Review by

On the surface, Let The Right One In is a Swedish vampire book set in the 1980s, and it was made into a successful indie film in 2009.In fact, the book is less about vampires and more about how lonely Oskar and Eli find each other. I will warn you upfront that readers of a sensitive disposition are going to require a strong stomach to cope with the themes of this book.Oskar is about to become a teenager, and he lives with his mother. His parents separated when he was younger. Unpopular at school, Oskar has to cope daily with bullying by other boys in his class, but at home he likes the music of Kiss, figuring out his new Rubik's cube (an imitation of the original) and he keeps a scrapbook of clippings about local murders. He is a solitary boy who lives in his own head a lot of the time.When Eli, a pretty girl around his age, moves into the same apartment block as Oskar, the two become friends even though Oskar notices some strange things about Eli. She doesn't feel the cold and he only sees her at night time. The windows of the apartment that she shares with Hakan (a man Oskar believes to be Eli's father) are blocked by blankets so that the light doesn't get in. She never seems to eat, and she doesn't go to school, but she appears to need a friend as much as Oskar does.Eli and Hakan are not related. They depend on each other - in different ways. Eli needs Hakan in order to live. He acquires blood for her by killing people. In return, Hakan gets to be with Eli to satisfy his infatuation with her. Each holds a certain amount of power over the other, and we question whether Eli's interest in Oskar is simply a way of escaping from Hakan.The descriptions of Hakan's desire for young children will no doubt be difficult for some readers, and I am not going to pass judgment on it. It is Hakan's motivation for devoting himself to keeping Eli alive, and it leads to a turn in the plot that changes their situation. It definitely isn't pleasant to read.It's no surprise to me that the film version of the book focuses instead on Oskar and Eli, and it is their story that is the focus in both. Can they accept and trust each other, knowing what they know?

Review by

A horror book, containing vampires. Sounds dreadfully cliché, doesn't it? I thought so, until it was recommended by someone whose taste I really trust. Take it from me, this is a tale concerning bullying, being let down by everyone (especially your family) and yet finding a true friend. It's beautiful. And it's a well executed, truly horrific horror...with a vampire.

Review by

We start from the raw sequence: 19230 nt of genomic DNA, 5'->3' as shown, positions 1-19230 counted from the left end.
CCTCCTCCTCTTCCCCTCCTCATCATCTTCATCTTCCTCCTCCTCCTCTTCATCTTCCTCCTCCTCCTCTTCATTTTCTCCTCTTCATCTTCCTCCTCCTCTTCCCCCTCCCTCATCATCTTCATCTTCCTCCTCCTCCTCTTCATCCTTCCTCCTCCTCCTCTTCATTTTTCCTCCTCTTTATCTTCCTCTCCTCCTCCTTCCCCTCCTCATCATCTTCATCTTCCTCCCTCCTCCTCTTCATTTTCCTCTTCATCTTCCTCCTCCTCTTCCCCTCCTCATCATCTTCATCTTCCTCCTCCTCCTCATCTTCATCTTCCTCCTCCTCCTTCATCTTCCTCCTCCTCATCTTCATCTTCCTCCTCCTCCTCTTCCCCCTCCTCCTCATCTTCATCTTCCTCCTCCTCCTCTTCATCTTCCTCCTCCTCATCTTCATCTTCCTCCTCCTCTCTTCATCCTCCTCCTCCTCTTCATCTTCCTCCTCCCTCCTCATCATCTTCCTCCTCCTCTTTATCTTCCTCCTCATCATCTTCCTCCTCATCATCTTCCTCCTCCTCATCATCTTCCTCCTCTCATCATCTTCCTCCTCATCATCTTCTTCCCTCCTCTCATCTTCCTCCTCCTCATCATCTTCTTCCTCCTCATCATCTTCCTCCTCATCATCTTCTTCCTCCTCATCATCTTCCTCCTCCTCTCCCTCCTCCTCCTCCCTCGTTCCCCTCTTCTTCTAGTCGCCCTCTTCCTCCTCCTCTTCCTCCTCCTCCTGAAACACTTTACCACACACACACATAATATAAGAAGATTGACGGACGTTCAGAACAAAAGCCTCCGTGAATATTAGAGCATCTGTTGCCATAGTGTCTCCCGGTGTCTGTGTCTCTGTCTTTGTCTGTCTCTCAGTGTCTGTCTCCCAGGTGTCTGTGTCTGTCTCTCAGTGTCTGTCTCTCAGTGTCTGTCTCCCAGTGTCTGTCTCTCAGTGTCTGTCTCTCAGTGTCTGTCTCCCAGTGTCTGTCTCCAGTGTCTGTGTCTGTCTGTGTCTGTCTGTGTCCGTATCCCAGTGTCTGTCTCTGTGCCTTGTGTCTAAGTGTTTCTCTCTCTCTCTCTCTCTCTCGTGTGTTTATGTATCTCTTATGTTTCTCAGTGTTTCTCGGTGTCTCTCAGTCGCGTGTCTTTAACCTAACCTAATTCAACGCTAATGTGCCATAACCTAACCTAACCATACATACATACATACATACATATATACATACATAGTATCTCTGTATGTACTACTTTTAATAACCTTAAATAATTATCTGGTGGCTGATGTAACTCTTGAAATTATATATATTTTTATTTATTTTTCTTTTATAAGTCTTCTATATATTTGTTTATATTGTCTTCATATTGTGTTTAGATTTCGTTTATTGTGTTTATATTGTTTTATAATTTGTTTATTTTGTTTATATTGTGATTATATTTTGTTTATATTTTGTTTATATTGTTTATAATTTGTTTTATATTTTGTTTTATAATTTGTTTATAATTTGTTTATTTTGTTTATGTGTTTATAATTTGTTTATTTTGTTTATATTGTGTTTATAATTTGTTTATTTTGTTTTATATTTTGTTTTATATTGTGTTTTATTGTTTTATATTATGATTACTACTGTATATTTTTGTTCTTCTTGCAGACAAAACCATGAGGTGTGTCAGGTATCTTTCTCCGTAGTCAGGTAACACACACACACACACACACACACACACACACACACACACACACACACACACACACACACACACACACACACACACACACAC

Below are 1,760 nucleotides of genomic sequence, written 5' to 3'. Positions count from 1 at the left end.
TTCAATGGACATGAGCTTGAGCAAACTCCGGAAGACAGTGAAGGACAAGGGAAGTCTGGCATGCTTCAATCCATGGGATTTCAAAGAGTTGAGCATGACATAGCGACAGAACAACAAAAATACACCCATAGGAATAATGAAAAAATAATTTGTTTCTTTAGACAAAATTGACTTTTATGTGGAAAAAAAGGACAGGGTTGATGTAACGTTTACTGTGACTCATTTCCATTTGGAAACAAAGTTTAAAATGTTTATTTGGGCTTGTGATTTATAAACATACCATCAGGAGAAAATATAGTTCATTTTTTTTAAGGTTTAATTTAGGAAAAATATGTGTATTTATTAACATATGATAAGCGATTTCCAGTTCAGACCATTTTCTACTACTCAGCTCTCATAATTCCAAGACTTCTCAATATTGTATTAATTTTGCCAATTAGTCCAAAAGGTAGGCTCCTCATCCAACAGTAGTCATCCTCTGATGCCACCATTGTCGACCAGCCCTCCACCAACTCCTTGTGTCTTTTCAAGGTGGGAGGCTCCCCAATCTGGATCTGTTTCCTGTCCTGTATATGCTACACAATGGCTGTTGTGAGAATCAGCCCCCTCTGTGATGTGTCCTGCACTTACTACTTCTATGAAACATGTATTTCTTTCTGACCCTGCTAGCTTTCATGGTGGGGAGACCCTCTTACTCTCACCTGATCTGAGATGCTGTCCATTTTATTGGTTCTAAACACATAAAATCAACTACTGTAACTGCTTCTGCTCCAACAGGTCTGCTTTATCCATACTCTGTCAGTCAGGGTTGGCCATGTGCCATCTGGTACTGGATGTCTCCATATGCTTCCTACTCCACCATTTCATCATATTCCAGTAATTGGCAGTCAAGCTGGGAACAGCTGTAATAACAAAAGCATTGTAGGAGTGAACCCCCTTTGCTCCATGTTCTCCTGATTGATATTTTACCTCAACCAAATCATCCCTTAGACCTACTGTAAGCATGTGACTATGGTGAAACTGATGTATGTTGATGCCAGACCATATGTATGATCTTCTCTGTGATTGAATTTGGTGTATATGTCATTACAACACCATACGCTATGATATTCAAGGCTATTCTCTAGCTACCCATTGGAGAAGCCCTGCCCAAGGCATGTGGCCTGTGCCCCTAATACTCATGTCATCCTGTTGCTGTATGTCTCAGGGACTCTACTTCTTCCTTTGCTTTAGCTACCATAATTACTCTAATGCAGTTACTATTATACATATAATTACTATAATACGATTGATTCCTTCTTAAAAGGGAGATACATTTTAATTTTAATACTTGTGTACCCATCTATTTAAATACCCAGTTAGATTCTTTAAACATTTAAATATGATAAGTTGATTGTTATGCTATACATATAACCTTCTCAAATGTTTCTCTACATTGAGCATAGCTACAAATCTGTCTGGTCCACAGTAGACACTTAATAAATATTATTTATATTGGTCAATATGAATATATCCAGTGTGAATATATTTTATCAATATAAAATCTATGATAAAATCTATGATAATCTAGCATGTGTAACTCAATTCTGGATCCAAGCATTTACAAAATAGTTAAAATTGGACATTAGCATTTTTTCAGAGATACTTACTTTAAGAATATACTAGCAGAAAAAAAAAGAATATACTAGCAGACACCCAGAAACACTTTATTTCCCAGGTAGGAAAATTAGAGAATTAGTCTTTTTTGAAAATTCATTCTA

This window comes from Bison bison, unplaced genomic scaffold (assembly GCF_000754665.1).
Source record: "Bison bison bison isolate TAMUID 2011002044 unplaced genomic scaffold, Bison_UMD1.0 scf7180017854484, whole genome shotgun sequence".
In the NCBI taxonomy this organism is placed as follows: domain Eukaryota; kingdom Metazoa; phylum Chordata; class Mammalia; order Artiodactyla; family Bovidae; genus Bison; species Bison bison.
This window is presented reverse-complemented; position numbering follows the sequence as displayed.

I've been reading so many trashy vampire novels recently that Librarything and Kindle are now recommending more of the same, so when <i>Let The Right One In</i> came up, and I recognised the title from the recent film adaptation, how could I refuse? Based on the lyrics of a Smiths song, which should provide a helpful clue as to the mood of the book, <i>Let the Right One In</i> is part teenage angst, part horror novel. The reviews on the Kindle edition all tag John Ajvide Lindqvist as 'the new Stephen King', which I personally didn't find encouraging, but the similarities are there - small towns, the dark side of growing up, and the unexplained in an ordinary setting. Only instead of 1970s America, the story is transplanted to 1980s Sweden, and Lindqvist is a lot darker than King, whose novels tend to be structured like modern day folktales or ghost stories. Lindqvist delivers a sharp slice of real life - the bullying and isolation of schoolboy Oskar Erikson - and injects an element of the supernatural into that pain and loneliness. Sounds like a Smiths song already! Then Oskar meets Eli, a young girl who moves into the flat next door with her father, and the two strike up an unlikely friendship, communicating by tapping out Morse code on the wall between their bedrooms. But there is something strange about Eli, who can only come out at night, and must be invited before she can come inside.I found Lindqvist's style incredibly easy to read, but not patronising and with fewer infodumps than King, if the comparison must be made. Lindqvist handles the vampire mythos well, focusing on an honest conversation between Oskar and Eli, and the firsthand experiences of a woman who is 'turned' after being fed upon. The horror element builds in gore and diminishes in credibility with the pacing of the plot - I felt that Hakan was more of a special effects device to be exploited in the film - but the human heart of the story remains strong throughout. Oskar, Lacke, Virginia and even Eli are all sympathetic characters with believable histories, a handful of life's losers who are tested by the incredible events of three weeks in late 1981. The narrative is also rich with vivid descriptions and sharp observations - Lindqvist captures experiences and sensations familiar to all of us, but which are so surprising when imagined from someone else's words, like the 'sharp cold arc from the stomach to the head' of anger, and the powerful, uncontrollable spasms of grief. Vampire bloodlust aside, I really enjoyed reading this novel and letting my imagination run wild - droll, disturbing and depressing!